February 13, 2014
Death threats and a poisoning attack haven’t deterred Durong resident Simon Stretton from his love of Australia’s native dog, the dingo, and from his enthusiasm to build better public understanding about the animal.
“Dingo Simon”, as he likes to be called, set up the Durong Dingo Sanctuary about four years ago after being involved in dingo breeding programs in Victoria for 17 years.
You would think that a sanctuary focused on preserving an Australia native animal wouldn’t be controversial, but that wasn’t the case when Simon launched his idea in 2009.
South Burnett councillor Damien Tessmann was outraged at the time, comparing the decision to breed dingoes in a cattle grazing area to “building a brothel next to a school”.
Other local voices weren’t so measured. Simon received three death threats and someone baited and killed one of his animals, a dingo named Wongee.
Since then Simon – who ironically was also running Droughtmaster cattle – has increased security on the property, including the installation of surveillance cameras.
The Durong Dingo Sanctuary is officially a zoo. It is registered for film and TV work, educational and display purposes and breeding.
Simon has 17 dingos, all registered with Biosecurity Queensland. They are microchipped and have been DNA-tested for purity.
The animals are kept in special pens, behind 2.4m walls and enclosed by electric fences. Each pen has double entry doors and are kept padlocked.
Many of the animals are rare.
A very special dingo at the Sanctuary is Kirra, the only surviving dog from the original Hook Point pack on Fraser Island, who has been the focus of a breeding program by Simon to help preserve her genetics.
Dingos are not a dog. Their official scientific name is Canis lupus dingo.
In comparison, domestic dogs are considered a different species, Canis lupus familiaris.
Modern genetic testing points to them being descended from East Asian dogs.
The origin of dingos in Australia is a bit of mystery. While some sources suggest they have been here for about 4000 years, Simon believes they may date back as far as 18,000 years.
There are four different types: Alpine, Desert, Tropical and Fraser Island; and while 80 per cent of pups are ginger in color (the typical dingo that we all know), black and tan make up about 18 per cent and white are less than 2 per cent. Pups of different colours can occur in the same litter.
The “typical” dingo has “opera house”-shaped ears, a white tip on his tail and white socks, but the absence of any of these features does not necessarily mean they are not pure-bred. This can really only be determined by genetic testing.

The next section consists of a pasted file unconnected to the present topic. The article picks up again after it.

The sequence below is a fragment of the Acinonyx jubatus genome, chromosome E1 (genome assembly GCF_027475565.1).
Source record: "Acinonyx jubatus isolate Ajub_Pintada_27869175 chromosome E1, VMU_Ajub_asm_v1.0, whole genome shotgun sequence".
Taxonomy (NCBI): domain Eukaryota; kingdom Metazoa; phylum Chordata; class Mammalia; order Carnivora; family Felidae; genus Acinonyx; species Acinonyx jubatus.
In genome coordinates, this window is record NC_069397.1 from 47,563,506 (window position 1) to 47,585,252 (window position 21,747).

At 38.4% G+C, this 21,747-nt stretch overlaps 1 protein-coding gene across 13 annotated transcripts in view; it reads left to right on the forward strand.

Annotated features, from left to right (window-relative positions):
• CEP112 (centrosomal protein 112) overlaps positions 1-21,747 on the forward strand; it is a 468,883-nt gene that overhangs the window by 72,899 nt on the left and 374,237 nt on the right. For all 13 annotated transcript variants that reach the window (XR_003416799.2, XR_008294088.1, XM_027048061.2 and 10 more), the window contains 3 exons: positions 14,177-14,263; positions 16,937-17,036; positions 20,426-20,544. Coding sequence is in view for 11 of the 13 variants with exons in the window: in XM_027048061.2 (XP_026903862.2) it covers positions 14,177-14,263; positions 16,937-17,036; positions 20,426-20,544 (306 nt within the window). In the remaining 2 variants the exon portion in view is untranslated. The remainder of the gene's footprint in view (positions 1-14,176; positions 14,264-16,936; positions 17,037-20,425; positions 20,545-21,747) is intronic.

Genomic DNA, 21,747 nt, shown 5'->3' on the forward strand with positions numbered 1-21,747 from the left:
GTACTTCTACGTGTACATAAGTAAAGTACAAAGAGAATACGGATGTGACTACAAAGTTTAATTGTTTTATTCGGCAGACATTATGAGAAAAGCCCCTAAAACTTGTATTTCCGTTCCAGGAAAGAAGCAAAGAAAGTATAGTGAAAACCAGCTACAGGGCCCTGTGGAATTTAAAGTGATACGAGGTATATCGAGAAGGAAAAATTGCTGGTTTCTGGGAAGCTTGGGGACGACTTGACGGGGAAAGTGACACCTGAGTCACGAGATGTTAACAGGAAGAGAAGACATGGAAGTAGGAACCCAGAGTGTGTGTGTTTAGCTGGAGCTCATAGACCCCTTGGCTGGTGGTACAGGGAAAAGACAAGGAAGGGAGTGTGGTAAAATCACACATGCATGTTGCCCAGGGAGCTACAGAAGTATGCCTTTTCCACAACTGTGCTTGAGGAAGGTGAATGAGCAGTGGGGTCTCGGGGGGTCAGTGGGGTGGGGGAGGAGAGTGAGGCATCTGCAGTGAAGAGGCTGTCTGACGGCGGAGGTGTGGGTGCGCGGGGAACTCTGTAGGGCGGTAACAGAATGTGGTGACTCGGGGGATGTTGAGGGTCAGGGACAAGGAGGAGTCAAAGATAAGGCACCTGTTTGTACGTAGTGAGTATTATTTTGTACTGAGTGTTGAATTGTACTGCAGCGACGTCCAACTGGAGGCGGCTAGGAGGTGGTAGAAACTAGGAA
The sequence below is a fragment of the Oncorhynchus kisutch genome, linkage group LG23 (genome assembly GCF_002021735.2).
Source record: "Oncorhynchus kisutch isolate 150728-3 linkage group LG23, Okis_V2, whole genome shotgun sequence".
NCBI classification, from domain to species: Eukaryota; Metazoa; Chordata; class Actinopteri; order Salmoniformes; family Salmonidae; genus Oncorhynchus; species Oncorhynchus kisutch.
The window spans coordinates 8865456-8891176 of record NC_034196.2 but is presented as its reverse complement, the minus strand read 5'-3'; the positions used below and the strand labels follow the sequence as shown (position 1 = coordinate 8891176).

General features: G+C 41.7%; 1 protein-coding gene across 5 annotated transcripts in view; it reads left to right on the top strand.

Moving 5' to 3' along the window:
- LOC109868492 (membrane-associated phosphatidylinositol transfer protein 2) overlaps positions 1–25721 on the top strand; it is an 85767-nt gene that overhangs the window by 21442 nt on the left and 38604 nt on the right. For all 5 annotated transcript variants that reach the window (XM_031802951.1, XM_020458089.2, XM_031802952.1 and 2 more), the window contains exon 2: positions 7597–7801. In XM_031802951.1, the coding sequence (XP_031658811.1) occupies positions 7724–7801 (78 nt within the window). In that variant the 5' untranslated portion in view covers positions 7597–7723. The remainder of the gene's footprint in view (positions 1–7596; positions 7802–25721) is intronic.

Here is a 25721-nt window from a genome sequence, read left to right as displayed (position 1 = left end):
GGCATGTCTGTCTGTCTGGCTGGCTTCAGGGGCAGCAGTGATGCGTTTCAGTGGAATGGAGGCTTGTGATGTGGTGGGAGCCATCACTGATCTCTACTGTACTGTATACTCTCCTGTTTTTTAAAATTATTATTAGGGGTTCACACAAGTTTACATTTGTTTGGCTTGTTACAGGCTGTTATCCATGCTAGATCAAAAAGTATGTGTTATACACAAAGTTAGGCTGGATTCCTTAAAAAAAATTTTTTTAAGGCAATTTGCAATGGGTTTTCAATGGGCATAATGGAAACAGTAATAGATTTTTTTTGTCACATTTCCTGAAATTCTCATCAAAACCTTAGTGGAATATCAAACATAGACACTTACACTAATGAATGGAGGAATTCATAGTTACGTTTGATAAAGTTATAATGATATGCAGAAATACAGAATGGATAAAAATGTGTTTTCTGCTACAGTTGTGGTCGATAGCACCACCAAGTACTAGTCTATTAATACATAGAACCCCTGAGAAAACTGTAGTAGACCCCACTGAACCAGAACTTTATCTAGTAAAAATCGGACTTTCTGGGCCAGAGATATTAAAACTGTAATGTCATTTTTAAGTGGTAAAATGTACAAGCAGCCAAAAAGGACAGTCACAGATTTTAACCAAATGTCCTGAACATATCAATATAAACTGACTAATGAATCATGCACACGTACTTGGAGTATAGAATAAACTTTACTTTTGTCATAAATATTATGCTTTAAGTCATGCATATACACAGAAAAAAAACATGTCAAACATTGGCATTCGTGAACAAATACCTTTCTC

Simon said dingoes only breed once a year and usually have four to six pups while feral domestic dogs can have more than 10 pups twice a year.
Their natural prey in the wild are wallabies and kangaroos, and as a top-level predator they play an important role in controlling the numbers of these species.
And despite the much-publicised case of Azaria Chamberlain, humans are not their natural food.
“They are not the killers that people portray,” he said.
“They are very gentle animals, very curious.”
Simon said the animals farmers saw on their properties were nearly always wild feral dogs – the descendants of escaped working or pigging dogs. The dingoes would be there, but they would be shy and hiding in the background.
But he admits they can be a law unto themselves.
“They are like a cheeky monkey in a dog suit,” he said.
The way the animals communicate intrigues Simon. They use tail gestures and vocalisations but they can behave almost as if they have mental telepathy.
Three years ago Simon bred the first legal dingo pups in captivity in Queensland however Biosecurity Queensland won’t allow him to breed any more at the moment.
This frustrates Simon, particularly when he sees other Queensland wildlife sanctuaries importing dingo pups from interstate when they could be sourcing Queensland animals from his program.
However Simon now hopes to build on the educational aspects of the sanctuary. He has approached local schools and last year 13 students from Cherbourg State School visited.
He has also been working with Save Fraser Island Dingoes Inc (SFID) and has a dream that one day an animal care clinic could be established on Fraser Island which would be funded by tourists paying to have a “dingo encounter” with his animals in a controlled enclosure.
He would also like to introduce the genetics from his dingo-breeding program into the Fraser Island dingo population, which he believes is at risk of extinction because of in-breeding after culling.
NB. Keeping a dingo in Queensland without a permit is illegal and can attract a $30,000 fine.
[UPDATED with correction]